"The issue was that relevant facts were being left out in the first recon report and thorough analysis not being conducted in some areas."


Those officers involved with drafting the first crash report allege that they were retaliated against by their superiors in the way of "reassignment from crash reconstruction to night and weekend patrol duty, rejected pay increases, denied promotions and poor evaluations," Sewell wrote.

The Statesman followed its May 31 report with a June 2 editorial board op-ed that accused ISP of being plagued with "a poison of dysfunction" and called for an investigation of the police force by Gov. C.L. "Butch" Otter.

"Idahoans deserve to know the truth," the op-ed stated. "So does the family. And if the truth leads to the discovery that law enforcement officers have betrayed our trust, we need to know this sooner rather than later."

In its rebuttal to the Statesman's reporting, ISP ticked off a list of statements, facts and allegations that it claimed are either untrue, misrepresented or lacking clarity. The memo was emailed to media, including Boise Weekly, and posted to the ISP website.

Regarding allegations made in the article that ISP leadership pressured investigators to alter their report, the agency stated:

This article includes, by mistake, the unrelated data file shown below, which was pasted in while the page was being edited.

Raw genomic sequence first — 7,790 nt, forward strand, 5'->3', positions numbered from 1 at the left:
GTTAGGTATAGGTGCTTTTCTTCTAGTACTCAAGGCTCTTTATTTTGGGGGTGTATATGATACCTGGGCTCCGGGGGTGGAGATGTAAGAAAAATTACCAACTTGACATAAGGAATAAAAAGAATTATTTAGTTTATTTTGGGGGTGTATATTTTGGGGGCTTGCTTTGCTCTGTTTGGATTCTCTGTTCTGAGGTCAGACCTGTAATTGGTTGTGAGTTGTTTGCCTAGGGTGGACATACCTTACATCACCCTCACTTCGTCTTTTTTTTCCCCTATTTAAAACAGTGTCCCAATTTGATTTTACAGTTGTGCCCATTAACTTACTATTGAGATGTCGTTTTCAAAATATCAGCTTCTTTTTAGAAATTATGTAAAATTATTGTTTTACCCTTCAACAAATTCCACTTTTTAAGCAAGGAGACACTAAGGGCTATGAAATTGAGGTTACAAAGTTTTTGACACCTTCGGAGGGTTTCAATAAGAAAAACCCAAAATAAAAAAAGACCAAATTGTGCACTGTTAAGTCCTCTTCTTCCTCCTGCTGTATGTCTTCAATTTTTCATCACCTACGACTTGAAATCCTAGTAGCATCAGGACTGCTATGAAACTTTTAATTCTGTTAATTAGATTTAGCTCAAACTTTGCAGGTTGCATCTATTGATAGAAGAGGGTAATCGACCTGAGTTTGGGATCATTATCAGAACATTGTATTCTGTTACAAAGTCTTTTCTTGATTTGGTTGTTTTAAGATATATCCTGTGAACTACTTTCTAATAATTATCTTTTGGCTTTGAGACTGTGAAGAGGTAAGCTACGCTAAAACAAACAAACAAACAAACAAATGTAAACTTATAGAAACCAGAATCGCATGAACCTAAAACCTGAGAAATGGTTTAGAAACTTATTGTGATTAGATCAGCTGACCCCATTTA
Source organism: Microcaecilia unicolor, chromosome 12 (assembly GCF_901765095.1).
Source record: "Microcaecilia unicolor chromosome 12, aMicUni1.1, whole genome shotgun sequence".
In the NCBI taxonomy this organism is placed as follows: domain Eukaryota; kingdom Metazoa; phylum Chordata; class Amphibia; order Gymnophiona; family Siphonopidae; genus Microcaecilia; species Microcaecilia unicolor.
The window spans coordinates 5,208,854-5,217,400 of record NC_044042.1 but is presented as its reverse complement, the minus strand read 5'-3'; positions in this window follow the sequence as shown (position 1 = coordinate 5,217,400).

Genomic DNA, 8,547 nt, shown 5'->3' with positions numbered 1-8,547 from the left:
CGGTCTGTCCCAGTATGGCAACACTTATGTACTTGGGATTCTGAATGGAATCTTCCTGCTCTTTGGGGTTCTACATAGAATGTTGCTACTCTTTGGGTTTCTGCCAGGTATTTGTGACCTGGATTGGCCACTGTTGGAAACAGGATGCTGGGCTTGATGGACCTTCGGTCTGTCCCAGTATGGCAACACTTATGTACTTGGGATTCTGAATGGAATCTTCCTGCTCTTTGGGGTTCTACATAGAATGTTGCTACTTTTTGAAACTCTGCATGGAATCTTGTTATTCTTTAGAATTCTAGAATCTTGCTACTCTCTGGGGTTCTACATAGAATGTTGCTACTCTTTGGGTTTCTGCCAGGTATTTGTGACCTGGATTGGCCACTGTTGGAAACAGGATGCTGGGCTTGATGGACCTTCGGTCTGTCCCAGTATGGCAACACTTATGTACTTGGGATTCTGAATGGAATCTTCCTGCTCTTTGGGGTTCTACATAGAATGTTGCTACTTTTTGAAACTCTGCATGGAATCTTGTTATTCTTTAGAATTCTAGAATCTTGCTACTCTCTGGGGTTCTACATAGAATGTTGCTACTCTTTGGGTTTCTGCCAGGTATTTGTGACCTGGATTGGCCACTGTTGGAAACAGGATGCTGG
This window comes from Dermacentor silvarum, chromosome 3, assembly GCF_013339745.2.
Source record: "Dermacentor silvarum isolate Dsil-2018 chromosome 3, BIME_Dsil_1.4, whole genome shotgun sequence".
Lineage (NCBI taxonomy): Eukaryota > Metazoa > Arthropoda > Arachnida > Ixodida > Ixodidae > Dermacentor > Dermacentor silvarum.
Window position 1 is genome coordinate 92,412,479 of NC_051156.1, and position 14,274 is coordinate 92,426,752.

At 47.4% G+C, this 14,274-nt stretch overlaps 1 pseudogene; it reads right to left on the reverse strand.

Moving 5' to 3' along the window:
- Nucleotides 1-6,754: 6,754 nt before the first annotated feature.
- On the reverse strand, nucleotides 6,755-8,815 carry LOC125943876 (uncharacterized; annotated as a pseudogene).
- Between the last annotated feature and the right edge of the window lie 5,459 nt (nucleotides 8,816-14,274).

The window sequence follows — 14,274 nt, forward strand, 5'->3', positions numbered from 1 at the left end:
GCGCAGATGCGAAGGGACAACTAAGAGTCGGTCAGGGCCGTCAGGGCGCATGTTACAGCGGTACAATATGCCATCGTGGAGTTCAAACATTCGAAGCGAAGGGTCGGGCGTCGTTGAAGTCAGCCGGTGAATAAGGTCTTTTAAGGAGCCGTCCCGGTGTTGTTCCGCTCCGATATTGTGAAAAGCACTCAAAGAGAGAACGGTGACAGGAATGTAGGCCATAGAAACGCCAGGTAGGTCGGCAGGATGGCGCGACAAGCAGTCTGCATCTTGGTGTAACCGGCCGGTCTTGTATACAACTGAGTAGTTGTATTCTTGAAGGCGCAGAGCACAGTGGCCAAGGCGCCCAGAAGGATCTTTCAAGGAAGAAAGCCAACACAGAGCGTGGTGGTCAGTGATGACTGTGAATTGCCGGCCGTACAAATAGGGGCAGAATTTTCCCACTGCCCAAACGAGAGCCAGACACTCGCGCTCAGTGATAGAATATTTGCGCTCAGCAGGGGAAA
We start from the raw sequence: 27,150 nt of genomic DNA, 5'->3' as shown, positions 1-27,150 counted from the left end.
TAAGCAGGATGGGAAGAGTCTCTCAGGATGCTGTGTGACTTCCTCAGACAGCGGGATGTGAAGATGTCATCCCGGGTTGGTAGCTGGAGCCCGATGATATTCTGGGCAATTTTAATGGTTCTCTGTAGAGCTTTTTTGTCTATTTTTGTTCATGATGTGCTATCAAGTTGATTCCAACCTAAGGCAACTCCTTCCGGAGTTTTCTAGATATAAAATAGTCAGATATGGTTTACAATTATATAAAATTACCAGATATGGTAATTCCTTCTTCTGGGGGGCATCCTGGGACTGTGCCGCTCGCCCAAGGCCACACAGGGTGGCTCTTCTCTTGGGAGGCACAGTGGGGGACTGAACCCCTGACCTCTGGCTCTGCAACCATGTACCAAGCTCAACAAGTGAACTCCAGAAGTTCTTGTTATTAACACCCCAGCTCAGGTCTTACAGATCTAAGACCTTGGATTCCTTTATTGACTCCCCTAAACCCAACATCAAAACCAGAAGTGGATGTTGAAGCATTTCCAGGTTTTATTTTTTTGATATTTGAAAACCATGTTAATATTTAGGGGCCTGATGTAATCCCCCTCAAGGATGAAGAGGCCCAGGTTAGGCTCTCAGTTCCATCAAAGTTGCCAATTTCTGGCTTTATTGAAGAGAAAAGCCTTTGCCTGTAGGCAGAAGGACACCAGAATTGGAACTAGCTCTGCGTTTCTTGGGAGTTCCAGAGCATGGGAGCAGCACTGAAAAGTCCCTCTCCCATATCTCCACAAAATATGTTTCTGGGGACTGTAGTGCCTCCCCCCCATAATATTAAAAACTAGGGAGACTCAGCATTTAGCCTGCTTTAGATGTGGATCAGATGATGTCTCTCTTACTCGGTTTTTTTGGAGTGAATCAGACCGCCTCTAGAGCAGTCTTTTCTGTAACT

"The removal of those two statements [about Sloan's 'unsafe driving' and 'unsafe pass'] largely resulted from discussion in the Dec. 21, 2011 meeting between Carmack, Rice, Kelley and Richardson which revolved around keeping the conclusions factual and not based on interpretation of the writer/constructionist, i.e. Carmack. ... [A]nd likely resulted in part from the fact that no one in the meeting could really say what was a safe speed for Sloan to respond at."
ISP called claims that  members of the crash reconstruction team were retaliated against "misleading at best."

First, the agency stated, the reconstruction unit was disbanded "due to training and other cultural concerns ... that this case highlighted." The reassignments, meanwhile, were made "in accordance with their current rank and standing within ISP." According to the memo, all patrol shifts are rotated, including nights, weekends and holidays.

Second, ISP claimed it is "not aware" of pay increases or promotions being denied. The memo added that by working nights, weekends and holidays, the officers would have been entitled to pay increases and it "could not speak to" any poor performance evaluations.

The document concluded by calling the Statesman's reporting "inflammatory and misleading."

"How different would our area feel, for example about the Boise State football team if all we ever knew about them was what was said by their competitor well in advance of the game, knowing that the results of the actual game would not be reported until several months away, if at all," Wills and Richardson wrote.

The document went on to claim the Statesman "knows full well that not only can ISP not provide the information to complete the story, but that we will be able to do so through court documents in the near future."

On top of the three whistleblower lawsuits already facing ISP, the daughter of the driver killed in the crash with Sloan has also filed a lawsuit, claiming that the "cover up" and "evidence tampering" prevented criminal charges against the deputy from going to trial. 

The first of the three whistleblower suits is expected to go to trial in October.